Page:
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Should You Be Allowed to Sue a Haunted House for Getting too Scared? This Man Tried.

Friday, September 9th 2016. | Tips and Tricks

US161042A_Noma_BarIllustration by Noma Bar

On October 15, 2011, Scott Griffin and friends went to the Haunted Trail in San Diego, a Halloween attraction run by the Haunted Hotel, Inc. Printed on tickets was a warning that the trail had “high-impact scares.” Visitors walked a mile-long path along which actors dressed in ghoulish costumes and carrying prop weapons jumped out to frighten—and even chase—them.

Griffin, then 44, and his friends completed the trail and walked through what appeared to be the exit. They were laughing about how much fun they’d had, when suddenly an actor with a revving chain saw came toward them. The Haunted Hotel calls this the Carrie effect, referring to the last scene in the 1976 horror movie, when the audience, believing the film is over, is surprised by one final scare.

Griffin tried to back away, but the actor followed him closely. Griffin yelled, “Stop!” He couldn’t tell whether the chain saw was real. “He was pointing [the chain saw] right at me … You could literally smell the gas,” Griffin said in a deposition. “He was literally running after me … I was fearful for my safety big-time.” While being chased, Griffin fell. He severely injured both wrists, which were in casts for four months.

On April 12, 2013, Griffin sued the Haunted Hotel, Inc., in the Superior Court of California, County of San Diego, for negligence and assault, claiming the defendants “acted with conscious disregard for the safety of [Griffin] when they were aware of the probable dangerous consequences of their conduct.” He requested an undisclosed amount in damages to cover the costs of his injuries.

The Haunted Hotel responded with a motion to dismiss the case, arguing that the lawsuit was governed by the “doctrine of primary assumption of risk.” Said the amusement’s attorney, David Hall, “There was a risk inherent in the activity—the risk that you might get scared and react in a way that might hurt you.”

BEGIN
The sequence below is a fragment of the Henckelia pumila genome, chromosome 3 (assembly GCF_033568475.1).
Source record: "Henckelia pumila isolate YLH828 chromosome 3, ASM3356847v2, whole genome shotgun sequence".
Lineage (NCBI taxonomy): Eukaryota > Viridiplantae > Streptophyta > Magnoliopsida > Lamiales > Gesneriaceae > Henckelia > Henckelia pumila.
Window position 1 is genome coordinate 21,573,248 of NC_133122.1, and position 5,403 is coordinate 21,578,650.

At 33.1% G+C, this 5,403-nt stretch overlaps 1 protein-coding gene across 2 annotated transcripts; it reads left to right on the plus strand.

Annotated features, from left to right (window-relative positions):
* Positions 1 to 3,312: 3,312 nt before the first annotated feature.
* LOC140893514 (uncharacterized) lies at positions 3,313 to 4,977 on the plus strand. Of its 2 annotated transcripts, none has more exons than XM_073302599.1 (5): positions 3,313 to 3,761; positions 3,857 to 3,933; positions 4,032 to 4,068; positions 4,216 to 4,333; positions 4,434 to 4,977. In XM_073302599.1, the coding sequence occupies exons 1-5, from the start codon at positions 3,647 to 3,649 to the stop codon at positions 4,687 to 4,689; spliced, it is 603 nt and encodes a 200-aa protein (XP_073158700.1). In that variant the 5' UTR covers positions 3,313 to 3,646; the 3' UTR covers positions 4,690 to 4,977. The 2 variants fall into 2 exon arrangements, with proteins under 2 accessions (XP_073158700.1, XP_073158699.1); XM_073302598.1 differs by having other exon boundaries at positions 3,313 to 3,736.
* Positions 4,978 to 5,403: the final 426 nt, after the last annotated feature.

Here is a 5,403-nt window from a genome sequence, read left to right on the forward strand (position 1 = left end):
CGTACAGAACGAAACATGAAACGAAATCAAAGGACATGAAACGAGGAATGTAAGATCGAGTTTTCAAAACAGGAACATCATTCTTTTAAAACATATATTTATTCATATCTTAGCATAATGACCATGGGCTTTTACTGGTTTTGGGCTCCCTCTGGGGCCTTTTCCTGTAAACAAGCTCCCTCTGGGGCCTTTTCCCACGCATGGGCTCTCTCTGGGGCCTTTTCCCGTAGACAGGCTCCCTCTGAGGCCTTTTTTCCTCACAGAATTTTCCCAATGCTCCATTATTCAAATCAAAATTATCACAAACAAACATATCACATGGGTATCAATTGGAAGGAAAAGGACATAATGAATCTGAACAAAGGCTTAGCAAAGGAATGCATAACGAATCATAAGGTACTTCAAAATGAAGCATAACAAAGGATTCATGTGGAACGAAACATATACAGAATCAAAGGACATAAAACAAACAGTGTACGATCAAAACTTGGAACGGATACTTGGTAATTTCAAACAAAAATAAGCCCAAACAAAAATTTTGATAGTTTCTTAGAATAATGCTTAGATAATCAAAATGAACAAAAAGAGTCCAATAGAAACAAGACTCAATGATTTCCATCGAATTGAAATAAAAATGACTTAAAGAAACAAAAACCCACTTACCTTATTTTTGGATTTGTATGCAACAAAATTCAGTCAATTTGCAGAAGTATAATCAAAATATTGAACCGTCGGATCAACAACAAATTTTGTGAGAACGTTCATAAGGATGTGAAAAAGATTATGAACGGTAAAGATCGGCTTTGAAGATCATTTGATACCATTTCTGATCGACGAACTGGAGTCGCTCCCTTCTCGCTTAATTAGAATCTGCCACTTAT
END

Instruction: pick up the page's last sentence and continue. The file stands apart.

Superior Court Judge Katherine Bacal agreed with the Haunted Hotel and dismissed the case, noting that Griffin “was still within the scare experience that he purchased.” She added: “Who would want to go to a haunted house that is not scary?”

Griffin appealed to the Court of Appeal, Fourth Appellate District. “Yes, he was paying to get scared,” said his attorney, P. Christopher Ardalan. “But when does that go too far?”

Was the Haunted Hotel negligent when its actor chased Griffin with a chain saw after Griffin thought he’d exited the trail? You be the judge.

The Verdict

To be clear, primary assumption of risk does not give recreational businesses like the Haunted Hotel, Inc., complete immunity; they still “owe participants the duty not to unreasonably increase the risk of injury” beyond those inherent in the activity.

In his appeal, Griffin said primary assumption of risk did not apply, because the business included a scare outside the trail. In October 2015, the appeals court disagreed with him. Justice Gilbert Nares wrote, “Being chased within the physical confines of the Haunted Trail by a chain saw–carrying maniac is a fundamental part and inherent risk of this amusement. Griffin voluntarily paid money to experience it.”

The Haunted Hotel’s attorney summed it up with a Hunter S. Thompson quote: “Buy the ticket, take the ride.”

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